Filters: Keyword is accountability  [Clear All Filters]
Severin Kacianka, Alexander Pretschner.  2021.  Designing Accountable Systems. Proceedings of the 2021 ACM Conference on Fairness, Accountability, and Transparency. :424–437.
Accountability is an often called for property of technical systems. It is a requirement for algorithmic decision systems, autonomous cyber-physical systems, and for software systems in general. As a concept, accountability goes back to the early history of Liberalism and is suggested as a tool to limit the use of power. This long history has also given us many, often slightly differing, definitions of accountability. The problem that software developers now face is to understand what accountability means for their systems and how to reflect it in a system's design. To enable the rigorous study of accountability in a system, we need models that are suitable for capturing such a varied concept. In this paper, we present a method to express and compare different definitions of accountability using Structural Causal Models. We show how these models can be used to evaluate a system's design and present a small use case based on an autonomous car.
Severin Kacianka, Alexander Pretschner.  2021.  Designing Accountable Systems. Proceedings of the 2021 ACM Conference on Fairness, Accountability, and Transparency. :424–437.
Accountability is an often called for property of technical systems. It is a requirement for algorithmic decision systems, autonomous cyber-physical systems, and for software systems in general. As a concept, accountability goes back to the early history of Liberalism and is suggested as a tool to limit the use of power. This long history has also given us many, often slightly differing, definitions of accountability. The problem that software developers now face is to understand what accountability means for their systems and how to reflect it in a system's design. To enable the rigorous study of accountability in a system, we need models that are suitable for capturing such a varied concept. In this paper, we present a method to express and compare different definitions of accountability using Structural Causal Models. We show how these models can be used to evaluate a system's design and present a small use case based on an autonomous car.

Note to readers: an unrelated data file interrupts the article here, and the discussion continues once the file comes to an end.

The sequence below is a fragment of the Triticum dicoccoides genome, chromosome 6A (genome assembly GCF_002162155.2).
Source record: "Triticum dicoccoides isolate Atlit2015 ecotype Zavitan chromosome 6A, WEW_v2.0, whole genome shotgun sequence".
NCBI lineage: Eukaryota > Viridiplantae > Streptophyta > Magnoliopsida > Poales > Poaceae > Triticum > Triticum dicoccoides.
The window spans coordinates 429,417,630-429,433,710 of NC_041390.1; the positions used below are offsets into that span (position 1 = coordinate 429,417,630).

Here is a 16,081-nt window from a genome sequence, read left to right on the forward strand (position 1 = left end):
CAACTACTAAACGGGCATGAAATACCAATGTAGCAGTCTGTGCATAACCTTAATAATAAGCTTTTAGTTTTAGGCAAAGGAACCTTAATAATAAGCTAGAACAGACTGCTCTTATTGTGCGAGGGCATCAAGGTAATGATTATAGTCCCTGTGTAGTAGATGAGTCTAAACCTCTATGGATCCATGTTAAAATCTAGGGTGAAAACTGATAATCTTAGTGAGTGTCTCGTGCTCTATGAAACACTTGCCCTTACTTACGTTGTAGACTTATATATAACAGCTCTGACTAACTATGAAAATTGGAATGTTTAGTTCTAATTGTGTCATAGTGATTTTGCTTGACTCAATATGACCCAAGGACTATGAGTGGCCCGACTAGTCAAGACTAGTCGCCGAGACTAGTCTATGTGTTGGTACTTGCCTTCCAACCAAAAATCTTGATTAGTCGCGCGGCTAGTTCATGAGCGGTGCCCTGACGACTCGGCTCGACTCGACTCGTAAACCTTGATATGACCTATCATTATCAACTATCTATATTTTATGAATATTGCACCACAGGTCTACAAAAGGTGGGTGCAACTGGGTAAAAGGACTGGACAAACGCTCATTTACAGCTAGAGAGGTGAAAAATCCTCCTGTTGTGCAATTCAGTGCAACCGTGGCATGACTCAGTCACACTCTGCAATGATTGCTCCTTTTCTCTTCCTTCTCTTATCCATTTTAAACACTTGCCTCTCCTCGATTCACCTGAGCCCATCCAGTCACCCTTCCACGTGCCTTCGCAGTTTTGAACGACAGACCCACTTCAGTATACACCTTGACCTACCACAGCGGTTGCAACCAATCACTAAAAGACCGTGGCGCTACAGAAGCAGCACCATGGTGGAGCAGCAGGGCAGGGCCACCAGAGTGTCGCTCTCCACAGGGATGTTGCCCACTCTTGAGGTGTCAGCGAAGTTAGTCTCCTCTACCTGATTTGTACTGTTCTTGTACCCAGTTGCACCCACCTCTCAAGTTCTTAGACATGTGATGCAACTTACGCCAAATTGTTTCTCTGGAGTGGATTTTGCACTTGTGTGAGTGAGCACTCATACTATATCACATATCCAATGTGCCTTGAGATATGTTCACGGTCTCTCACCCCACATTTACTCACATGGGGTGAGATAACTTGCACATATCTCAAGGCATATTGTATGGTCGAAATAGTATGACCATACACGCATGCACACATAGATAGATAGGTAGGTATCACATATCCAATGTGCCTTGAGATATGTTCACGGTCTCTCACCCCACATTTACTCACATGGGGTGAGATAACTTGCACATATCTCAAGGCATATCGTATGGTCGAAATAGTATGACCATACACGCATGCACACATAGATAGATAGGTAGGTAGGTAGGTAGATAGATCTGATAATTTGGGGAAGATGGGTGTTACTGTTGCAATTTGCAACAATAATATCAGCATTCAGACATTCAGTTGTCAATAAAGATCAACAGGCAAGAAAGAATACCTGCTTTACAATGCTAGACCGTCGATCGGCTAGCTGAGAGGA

Ahmed, Farooq, Li, Xudong, Niu, Yukun, Zhang, Chi, Wei, Lingbo, Gu, Chengjie.  2020.  UniRoam: An Anonymous and Accountable Authentication Scheme for Cross-Domain Access. 2020 International Conference on Networking and Network Applications (NaNA). :198—205.
In recent years, cross-domain roaming through Wi-Fi is ubiquitous, and the number of roaming users has increased dramatically. It is essential to authenticate users belonging to different institutes to ensure network privacy and security. Existing systems, such as eduroam, have centralized and hierarchical structure on indorse accounts that create privacy and security issues. We have proposed UniRoam, a blockchain-based cross-domain authentication scheme that provides accountability and anonymity without any trusted authority. Unlike traditional centralized approaches, UniRoam provides access authentication for its servers and users to provide anonymity and accountability without any privacy leakage issues efficiently. By using the sovrin identifier as an anonymous identity, we integrate our system with Hyperledger and Intel SGX to authenticate users that preserves both anonymity and trust when the user connects to the network. Therefore, UniRoam is highly “faulted-tolerant” to deal with different attacks and provides an effective solution that can be deployed easily in different environments.
Künnemann, Robert, Esiyok, Ilkan, Backes, Michael.  2019.  Automated Verification of Accountability in Security Protocols. 2019 IEEE 32nd Computer Security Foundations Symposium (CSF). :397—39716.